There seems to be a wide array of different abilities that are seen as disabilities by able-bodied — or “normal” people — like being
blind, deaf, wheelchair-bound, missing a limb or part of a limb, and a wide spectrum of mental “conditions” like bipolar, schizophrenia, autism, Aspergers, depression, dyslexia — and ADD. A “disorder” (the last D in ADD or ADHD) is seen as something that is broken in someone, rather than it being seen as an indication of different, sometimes even superior, abilities.
Being a minority comes in many flavors, too. You could be a Lefty, a Redhead, LGBT, deaf, autistic, have Aspergers, or be an ADDer, to name just a few. These minorities have been ostracized and shamed for being different for too long. The black and women’s movements have made headway in their push for equality. And all of these “minorities” have made headway in their push for equality, though that has barely just begun for ADD/ADHD. It’s time to improve that equality in all of these “minority” or “disabled” sectors.
Actually, rather than equality — because I see the differences as beautiful — it’s appreciation for the differences, compassion for the differences, and acceptance of the differences I’m seeking and working to educate you about — especially if you’re an ADDer, since too many have shame about where they are, rather than how my husband and I feel: proud. Equality will come from the respect resulting from appreciation, compassion, and acceptance.
ADDers fall into both camps so have a double whammy, or disadvantage, in living life on their own terms and strengths. What I say about ADDers can apply to other people with“disabilities” and “minorities”.
ADDers learn, think, and see the world differently than non-ADDers. How lucky for the non-ADDers! It is our strengths and superpowers that have moved society, culture, and technology forward. It is our creativity and spunk that changed the world.
Explorers and pioneers, most of them probably ADDers, advanced the American frontier — after, of course, they found and settled the Americas. Artists, most of them probably ADDers, in the painting, music, and architectural worlds, have evolved and expanded their arts and thus our culture. Medicine, surgery, electric power, the space program, automated transportation, computers, and even home appliances are all possible because some researcher or developer, most of them probably ADDers, followed and explored their interests and created wonderful inventions for us to enjoy.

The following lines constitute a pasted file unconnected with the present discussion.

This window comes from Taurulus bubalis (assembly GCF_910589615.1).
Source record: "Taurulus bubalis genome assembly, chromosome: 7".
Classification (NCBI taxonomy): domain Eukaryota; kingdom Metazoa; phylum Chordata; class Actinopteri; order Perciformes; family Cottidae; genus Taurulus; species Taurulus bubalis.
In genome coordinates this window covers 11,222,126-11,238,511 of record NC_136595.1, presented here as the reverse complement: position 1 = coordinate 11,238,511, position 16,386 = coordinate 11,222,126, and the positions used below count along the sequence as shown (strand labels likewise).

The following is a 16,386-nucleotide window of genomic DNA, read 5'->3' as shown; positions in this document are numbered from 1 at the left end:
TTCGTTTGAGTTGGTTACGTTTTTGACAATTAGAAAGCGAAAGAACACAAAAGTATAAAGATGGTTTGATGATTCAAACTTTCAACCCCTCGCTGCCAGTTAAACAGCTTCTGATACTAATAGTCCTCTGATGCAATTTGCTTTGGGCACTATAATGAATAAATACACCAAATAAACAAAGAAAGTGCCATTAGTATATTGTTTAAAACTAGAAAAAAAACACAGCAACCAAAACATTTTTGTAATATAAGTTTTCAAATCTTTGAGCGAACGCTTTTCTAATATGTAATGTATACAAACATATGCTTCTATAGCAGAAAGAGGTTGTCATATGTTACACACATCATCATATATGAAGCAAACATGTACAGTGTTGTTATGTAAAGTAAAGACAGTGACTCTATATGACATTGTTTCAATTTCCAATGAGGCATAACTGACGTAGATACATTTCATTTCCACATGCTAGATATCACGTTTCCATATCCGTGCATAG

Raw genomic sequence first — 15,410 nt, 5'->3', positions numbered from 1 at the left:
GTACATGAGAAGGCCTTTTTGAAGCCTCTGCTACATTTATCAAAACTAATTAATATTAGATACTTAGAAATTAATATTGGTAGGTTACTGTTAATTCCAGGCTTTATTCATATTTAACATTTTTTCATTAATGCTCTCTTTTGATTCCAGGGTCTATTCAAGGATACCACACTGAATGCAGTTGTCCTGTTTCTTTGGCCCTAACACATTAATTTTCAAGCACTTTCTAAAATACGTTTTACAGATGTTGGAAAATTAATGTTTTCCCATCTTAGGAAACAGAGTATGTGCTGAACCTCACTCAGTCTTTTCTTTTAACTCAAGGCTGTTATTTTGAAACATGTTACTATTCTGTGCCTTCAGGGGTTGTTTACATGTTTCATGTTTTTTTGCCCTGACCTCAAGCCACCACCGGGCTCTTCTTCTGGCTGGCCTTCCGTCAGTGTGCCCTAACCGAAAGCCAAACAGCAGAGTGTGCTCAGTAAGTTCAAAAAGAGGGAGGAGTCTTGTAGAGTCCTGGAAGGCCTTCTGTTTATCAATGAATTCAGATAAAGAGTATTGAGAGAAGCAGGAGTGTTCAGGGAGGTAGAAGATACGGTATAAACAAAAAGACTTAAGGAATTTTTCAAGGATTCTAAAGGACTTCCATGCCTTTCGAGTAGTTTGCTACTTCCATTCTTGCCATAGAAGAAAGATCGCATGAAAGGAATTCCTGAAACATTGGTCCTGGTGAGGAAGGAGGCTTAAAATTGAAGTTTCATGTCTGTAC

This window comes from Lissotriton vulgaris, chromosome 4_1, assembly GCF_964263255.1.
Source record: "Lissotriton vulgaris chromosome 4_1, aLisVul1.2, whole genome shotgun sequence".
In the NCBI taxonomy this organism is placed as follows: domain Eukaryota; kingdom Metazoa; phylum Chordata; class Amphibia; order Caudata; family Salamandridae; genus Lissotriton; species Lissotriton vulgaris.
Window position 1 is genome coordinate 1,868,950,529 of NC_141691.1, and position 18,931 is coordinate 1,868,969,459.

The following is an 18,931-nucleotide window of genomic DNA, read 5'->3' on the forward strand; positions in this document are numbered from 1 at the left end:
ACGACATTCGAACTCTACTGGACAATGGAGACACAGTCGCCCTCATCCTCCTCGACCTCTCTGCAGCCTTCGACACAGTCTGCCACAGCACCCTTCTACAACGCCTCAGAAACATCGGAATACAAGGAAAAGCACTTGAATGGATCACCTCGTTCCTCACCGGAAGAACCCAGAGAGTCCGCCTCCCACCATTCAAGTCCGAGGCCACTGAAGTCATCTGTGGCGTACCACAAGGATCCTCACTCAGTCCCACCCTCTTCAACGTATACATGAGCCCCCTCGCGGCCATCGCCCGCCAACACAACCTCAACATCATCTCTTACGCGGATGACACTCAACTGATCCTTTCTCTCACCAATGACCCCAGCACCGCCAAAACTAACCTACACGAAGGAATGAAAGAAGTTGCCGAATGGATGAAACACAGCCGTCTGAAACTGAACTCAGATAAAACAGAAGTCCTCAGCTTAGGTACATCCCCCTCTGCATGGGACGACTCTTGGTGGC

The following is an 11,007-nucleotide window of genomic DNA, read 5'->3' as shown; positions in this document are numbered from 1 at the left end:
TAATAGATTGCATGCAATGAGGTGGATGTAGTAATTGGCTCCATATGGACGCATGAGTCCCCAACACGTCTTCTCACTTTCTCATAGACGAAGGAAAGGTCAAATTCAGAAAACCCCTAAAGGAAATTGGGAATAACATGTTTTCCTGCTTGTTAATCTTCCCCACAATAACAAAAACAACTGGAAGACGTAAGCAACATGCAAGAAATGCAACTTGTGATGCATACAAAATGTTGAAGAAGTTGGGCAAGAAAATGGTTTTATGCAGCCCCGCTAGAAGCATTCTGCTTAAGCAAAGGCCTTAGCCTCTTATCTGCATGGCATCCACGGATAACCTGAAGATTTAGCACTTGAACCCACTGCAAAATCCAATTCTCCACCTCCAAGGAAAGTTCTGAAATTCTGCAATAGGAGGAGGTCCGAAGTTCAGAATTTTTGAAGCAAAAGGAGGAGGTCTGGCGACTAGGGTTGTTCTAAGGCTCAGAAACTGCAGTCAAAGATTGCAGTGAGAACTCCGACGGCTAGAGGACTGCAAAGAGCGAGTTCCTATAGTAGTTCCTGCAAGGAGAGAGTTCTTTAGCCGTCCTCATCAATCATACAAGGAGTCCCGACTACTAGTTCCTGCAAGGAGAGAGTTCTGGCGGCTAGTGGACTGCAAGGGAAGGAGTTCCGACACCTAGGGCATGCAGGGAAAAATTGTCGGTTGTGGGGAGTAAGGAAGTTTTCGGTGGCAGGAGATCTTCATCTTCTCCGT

Benjamin Franklin, Thomas Edison, and Albert Einstein are only a few of the outside-the-box thinkers who, as children, were judged harshly and given up on by the system, and sometimes even their parents. It was only after they became successful was their brilliance, their different way of thinking and seeing the world, met with celebration and appreciation. Then there was compassion, not judgment, for their different brain wiring. That’s what all of the people with differences should experience from the beginning so they can be encouraged, rather than discouraged, to make their mark on the world.
What seems to get swept aside is that our differences are not wrong, bad, or “disabilities” — they are just differences, they are different abilities. This isn’t an attempt to be “PC”: there really are fantastic abilities enabled by ADD that truly add to the world in amazing ways. Those differences make the world go ’round and provide interesting color, texture, patterns, and design to life. When those differences are appreciated by “normal” people — by the majority — then great things will happen in the world. There will be less crime and more creation. There will be less mental illness and more evolution. There will be less hiding and more stepping up and out into the personal power that enables greatness.
ADDers have wonderful gifts to give the world. When they recognize that their strengths and superpowers are what makes them different and special, then they can embrace and harness their ADD traits and start making a positive difference in the world.
The secret is to see your strengths, recognize your superpowers, and learn to harness them to your advantage. Those same strengths and superpowers, when unharnessed, have a downside, so learning to harness them is vital for a successful and happy life. For too long our weaknesses were the focus of others and became our focus, too. That’s not the way to feel good about yourself and step into your best self or to be accepted and appreciated!
When you know — as well as embrace and harness — your strengths and superpowers, you can improve your clarity, increase your energy, wrap yourself in your courage, expand your productivity, and raise your influence. Those are pillars of being a contributing member of society, the elements of high performance, and part of the recipe to a joyous and successful life.
Are you ready to step into your best self? You can do it. I am.